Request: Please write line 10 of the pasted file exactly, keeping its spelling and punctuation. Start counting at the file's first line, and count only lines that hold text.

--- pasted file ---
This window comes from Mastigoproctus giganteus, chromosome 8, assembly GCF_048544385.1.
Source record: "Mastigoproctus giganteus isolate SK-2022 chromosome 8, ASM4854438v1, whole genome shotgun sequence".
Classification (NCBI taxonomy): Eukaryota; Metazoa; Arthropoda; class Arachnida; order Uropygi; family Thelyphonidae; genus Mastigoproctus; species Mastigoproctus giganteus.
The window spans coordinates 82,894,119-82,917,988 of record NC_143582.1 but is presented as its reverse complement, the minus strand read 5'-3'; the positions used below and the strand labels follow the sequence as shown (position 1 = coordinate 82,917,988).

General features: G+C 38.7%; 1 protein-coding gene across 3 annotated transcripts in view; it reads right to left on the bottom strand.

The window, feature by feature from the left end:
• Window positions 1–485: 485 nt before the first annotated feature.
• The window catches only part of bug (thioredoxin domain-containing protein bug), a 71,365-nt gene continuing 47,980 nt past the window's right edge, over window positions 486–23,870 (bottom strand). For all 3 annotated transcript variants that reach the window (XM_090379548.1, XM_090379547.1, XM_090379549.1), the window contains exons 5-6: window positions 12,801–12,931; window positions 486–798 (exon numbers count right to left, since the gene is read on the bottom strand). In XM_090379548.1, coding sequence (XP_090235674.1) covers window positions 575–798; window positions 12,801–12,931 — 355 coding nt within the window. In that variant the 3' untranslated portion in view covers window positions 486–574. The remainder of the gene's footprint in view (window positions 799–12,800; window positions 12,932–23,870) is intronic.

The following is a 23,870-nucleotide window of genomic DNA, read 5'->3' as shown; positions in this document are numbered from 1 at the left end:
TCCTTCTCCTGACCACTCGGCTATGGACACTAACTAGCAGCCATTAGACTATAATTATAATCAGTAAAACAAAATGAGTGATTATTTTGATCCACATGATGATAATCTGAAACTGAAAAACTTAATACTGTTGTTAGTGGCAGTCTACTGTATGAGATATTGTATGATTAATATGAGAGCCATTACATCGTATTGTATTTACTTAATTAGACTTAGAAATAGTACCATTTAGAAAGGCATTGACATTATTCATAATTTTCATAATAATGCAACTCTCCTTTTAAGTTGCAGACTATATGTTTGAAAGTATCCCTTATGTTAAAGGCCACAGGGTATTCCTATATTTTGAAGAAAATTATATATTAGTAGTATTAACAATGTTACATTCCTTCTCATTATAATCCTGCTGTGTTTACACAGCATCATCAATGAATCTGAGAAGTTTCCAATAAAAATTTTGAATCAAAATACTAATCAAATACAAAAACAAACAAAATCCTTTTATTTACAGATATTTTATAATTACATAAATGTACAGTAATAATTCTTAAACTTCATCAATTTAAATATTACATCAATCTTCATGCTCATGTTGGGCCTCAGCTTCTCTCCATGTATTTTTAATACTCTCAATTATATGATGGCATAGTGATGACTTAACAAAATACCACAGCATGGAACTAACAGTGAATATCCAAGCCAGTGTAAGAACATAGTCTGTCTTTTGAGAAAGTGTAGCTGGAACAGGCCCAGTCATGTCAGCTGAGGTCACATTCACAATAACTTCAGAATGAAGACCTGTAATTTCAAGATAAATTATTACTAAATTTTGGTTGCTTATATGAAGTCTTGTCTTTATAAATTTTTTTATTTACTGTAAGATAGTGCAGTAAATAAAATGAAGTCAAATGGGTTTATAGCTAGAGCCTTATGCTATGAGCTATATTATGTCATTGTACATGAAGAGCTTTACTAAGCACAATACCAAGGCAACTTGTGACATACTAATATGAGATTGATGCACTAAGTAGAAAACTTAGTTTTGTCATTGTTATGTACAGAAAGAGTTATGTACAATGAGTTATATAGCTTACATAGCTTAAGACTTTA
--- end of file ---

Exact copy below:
TCCTTCTCCTGACCACTCGGCTATGGACACTAACTAGCAGCCATTAGACTATAATTATAATCAGTAAAACAAAATGAGTGATTATTTTGATCCACATGATGATAATCTGAAACTGAAAAACTTAATACTGTTGTTAGTGGCAGTCTACTGTATGAGATATTGTATGATTAATATGAGAGCCATTACATCGTATTGTATTTACTTAATTAGACTTAGAAATAGTACCATTTAGAAAGGCATTGACATTATTCATAATTTTCATAATAATGCAACTCTCCTTTTAAGTTGCAGACTATATGTTTGAAAGTATCCCTTATGTTAAAGGCCACAGGGTATTCCTATATTTTGAAGAAAATTATATATTAGTAGTATTAACAATGTTACATTCCTTCTCATTATAATCCTGCTGTGTTTACACAGCATCATCAATGAATCTGAGAAGTTTCCAATAAAAATTTTGAATCAAAATACTAATCAAATACAAAAACAAACAAAATCCTTTTATTTACAGATATTTTATAATTACATAAATGTACAGTAATAATTCTTAAACTTCATCAATTTAAATATTACATCAATCTTCATGCTCATGTTGGGCCTCAGCTTCTCTCCATGTATTTTTAATACTCTCAATTATATGATGGCATAGTGATGACTTAACAAAATACCACAGCATGGAACTAACAGTGAATATCCAAGCCAGTGTAAGAACATAGTCTGTCTTTTGAGAAAGTGTAGCTGGAACAGGCCCAGTCATGTCAGCTGAGGTCACATTCACAATAACTTCAGAATGAAGACCTGTAATTTCAAGATAAATTATTACTAAATTTTGGTTGCTTATATGAAGTCTTGTCTTTATAAATTTTTTTATTTACTGTAAGATAGTGCAGTAAATAAAATGAAGTCAAATGGGTTTATAGCTAGAGCCTTATGCTATGAGCTATATTATGTCATTGTACATGAAGAGCTTTACTAAGCACAATACCAAGGCAACTTGTGACATACTAATATGAGATTGATGCACTAAGTAGAAAACTTAGTTTTGTCATTGTTATGTACAGAAAGAGTTATGTACAATGAGTTATATAGCTTACATAGCTTAAGACTTTA